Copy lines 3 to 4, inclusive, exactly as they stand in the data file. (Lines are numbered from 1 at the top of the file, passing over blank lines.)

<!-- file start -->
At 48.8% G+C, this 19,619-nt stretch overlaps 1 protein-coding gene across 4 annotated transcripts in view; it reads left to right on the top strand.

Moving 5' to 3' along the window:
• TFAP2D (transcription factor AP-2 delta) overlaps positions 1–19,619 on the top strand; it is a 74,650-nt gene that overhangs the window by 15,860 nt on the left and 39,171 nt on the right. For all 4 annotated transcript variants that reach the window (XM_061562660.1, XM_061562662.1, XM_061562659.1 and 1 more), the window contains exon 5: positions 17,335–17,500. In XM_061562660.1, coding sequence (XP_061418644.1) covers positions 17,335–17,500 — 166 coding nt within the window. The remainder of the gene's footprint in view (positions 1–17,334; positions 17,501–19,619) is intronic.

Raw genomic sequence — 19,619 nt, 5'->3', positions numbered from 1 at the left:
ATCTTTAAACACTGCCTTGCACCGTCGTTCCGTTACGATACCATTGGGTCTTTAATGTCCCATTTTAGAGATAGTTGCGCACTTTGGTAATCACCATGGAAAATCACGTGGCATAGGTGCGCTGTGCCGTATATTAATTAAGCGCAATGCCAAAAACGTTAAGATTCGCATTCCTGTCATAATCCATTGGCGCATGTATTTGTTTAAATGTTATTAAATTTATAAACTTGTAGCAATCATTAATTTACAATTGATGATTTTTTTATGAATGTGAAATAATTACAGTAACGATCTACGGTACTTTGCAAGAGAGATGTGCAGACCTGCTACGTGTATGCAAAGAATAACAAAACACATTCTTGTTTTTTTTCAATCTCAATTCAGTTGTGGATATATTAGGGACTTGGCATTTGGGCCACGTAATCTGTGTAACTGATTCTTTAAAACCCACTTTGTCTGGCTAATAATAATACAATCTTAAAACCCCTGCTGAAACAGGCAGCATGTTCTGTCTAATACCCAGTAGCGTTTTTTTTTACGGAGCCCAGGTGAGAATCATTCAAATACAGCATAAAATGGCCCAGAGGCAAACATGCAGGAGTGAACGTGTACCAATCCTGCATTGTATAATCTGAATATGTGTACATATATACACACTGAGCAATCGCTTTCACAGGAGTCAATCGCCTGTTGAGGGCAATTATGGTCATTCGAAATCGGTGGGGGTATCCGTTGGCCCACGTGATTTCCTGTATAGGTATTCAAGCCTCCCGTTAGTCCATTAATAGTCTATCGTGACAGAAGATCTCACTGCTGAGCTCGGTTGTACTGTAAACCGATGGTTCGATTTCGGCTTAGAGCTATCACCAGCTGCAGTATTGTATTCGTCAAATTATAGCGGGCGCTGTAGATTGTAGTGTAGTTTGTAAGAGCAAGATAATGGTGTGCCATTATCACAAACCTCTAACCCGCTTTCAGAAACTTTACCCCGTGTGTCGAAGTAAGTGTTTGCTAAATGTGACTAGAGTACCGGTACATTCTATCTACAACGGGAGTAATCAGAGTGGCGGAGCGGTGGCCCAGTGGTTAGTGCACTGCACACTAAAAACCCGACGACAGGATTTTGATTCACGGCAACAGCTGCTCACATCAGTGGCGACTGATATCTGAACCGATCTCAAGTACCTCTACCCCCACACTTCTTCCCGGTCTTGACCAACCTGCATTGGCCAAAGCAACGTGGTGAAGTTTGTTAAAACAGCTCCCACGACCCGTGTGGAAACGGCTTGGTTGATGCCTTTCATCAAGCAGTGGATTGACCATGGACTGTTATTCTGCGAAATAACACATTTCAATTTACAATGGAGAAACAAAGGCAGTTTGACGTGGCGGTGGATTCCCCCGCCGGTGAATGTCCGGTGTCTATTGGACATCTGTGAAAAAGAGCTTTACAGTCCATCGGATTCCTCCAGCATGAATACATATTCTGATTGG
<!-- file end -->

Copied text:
• TFAP2D (transcription factor AP-2 delta) overlaps positions 1–19,619 on the top strand; it is a 74,650-nt gene that overhangs the window by 15,860 nt on the left and 39,171 nt on the right. For all 4 annotated transcript variants that reach the window (XM_061562660.1, XM_061562662.1, XM_061562659.1 and 1 more), the window contains exon 5: positions 17,335–17,500. In XM_061562660.1, coding sequence (XP_061418644.1) covers positions 17,335–17,500 — 166 coding nt within the window. The remainder of the gene's footprint in view (positions 1–17,334; positions 17,501–19,619) is intronic.

Raw genomic sequence — 19,619 nt, 5'->3', positions numbered from 1 at the left: